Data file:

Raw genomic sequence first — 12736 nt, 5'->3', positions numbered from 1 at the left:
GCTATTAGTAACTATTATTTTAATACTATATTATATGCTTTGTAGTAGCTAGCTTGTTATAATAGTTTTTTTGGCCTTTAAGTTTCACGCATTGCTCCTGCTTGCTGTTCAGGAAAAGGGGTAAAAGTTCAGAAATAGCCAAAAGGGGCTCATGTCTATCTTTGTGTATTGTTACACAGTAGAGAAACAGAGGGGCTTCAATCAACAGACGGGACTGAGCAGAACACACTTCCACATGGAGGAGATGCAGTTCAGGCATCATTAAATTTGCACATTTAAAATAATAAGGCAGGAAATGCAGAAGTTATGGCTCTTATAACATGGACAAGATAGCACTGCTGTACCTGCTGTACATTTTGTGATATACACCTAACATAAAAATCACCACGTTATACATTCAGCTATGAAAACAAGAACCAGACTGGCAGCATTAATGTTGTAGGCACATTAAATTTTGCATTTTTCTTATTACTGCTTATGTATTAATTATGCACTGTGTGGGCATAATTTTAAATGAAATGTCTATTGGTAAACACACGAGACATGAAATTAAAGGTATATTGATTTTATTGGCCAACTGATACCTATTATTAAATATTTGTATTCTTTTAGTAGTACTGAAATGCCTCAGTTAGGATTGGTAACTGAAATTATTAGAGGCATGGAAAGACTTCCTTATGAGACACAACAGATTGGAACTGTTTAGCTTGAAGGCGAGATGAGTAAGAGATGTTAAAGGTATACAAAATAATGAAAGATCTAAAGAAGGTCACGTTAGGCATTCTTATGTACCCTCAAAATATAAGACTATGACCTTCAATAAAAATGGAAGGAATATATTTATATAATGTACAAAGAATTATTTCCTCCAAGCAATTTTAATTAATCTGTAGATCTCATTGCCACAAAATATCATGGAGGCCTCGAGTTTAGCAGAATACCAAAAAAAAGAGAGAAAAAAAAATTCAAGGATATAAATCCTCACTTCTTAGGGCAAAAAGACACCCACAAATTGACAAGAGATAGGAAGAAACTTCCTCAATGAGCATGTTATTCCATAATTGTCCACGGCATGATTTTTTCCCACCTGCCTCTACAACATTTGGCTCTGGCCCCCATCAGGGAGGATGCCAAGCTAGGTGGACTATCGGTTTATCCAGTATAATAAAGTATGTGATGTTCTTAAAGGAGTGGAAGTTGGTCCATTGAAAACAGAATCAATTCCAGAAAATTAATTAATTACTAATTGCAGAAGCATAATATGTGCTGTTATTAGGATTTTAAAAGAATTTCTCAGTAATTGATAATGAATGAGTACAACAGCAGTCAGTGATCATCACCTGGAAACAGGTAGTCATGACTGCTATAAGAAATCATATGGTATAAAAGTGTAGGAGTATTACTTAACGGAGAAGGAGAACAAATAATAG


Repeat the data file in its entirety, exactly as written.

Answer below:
Raw genomic sequence first — 12736 nt, 5'->3', positions numbered from 1 at the left:
GCTATTAGTAACTATTATTTTAATACTATATTATATGCTTTGTAGTAGCTAGCTTGTTATAATAGTTTTTTTGGCCTTTAAGTTTCACGCATTGCTCCTGCTTGCTGTTCAGGAAAAGGGGTAAAAGTTCAGAAATAGCCAAAAGGGGCTCATGTCTATCTTTGTGTATTGTTACACAGTAGAGAAACAGAGGGGCTTCAATCAACAGACGGGACTGAGCAGAACACACTTCCACATGGAGGAGATGCAGTTCAGGCATCATTAAATTTGCACATTTAAAATAATAAGGCAGGAAATGCAGAAGTTATGGCTCTTATAACATGGACAAGATAGCACTGCTGTACCTGCTGTACATTTTGTGATATACACCTAACATAAAAATCACCACGTTATACATTCAGCTATGAAAACAAGAACCAGACTGGCAGCATTAATGTTGTAGGCACATTAAATTTTGCATTTTTCTTATTACTGCTTATGTATTAATTATGCACTGTGTGGGCATAATTTTAAATGAAATGTCTATTGGTAAACACACGAGACATGAAATTAAAGGTATATTGATTTTATTGGCCAACTGATACCTATTATTAAATATTTGTATTCTTTTAGTAGTACTGAAATGCCTCAGTTAGGATTGGTAACTGAAATTATTAGAGGCATGGAAAGACTTCCTTATGAGACACAACAGATTGGAACTGTTTAGCTTGAAGGCGAGATGAGTAAGAGATGTTAAAGGTATACAAAATAATGAAAGATCTAAAGAAGGTCACGTTAGGCATTCTTATGTACCCTCAAAATATAAGACTATGACCTTCAATAAAAATGGAAGGAATATATTTATATAATGTACAAAGAATTATTTCCTCCAAGCAATTTTAATTAATCTGTAGATCTCATTGCCACAAAATATCATGGAGGCCTCGAGTTTAGCAGAATACCAAAAAAAAGAGAGAAAAAAAAATTCAAGGATATAAATCCTCACTTCTTAGGGCAAAAAGACACCCACAAATTGACAAGAGATAGGAAGAAACTTCCTCAATGAGCATGTTATTCCATAATTGTCCACGGCATGATTTTTTCCCACCTGCCTCTACAACATTTGGCTCTGGCCCCCATCAGGGAGGATGCCAAGCTAGGTGGACTATCGGTTTATCCAGTATAATAAAGTATGTGATGTTCTTAAAGGAGTGGAAGTTGGTCCATTGAAAACAGAATCAATTCCAGAAAATTAATTAATTACTAATTGCAGAAGCATAATATGTGCTGTTATTAGGATTTTAAAAGAATTTCTCAGTAATTGATAATGAATGAGTACAACAGCAGTCAGTGATCATCACCTGGAAACAGGTAGTCATGACTGCTATAAGAAATCATATGGTATAAAAGTGTAGGAGTATTACTTAACGGAGAAGGAGAACAAATAATAG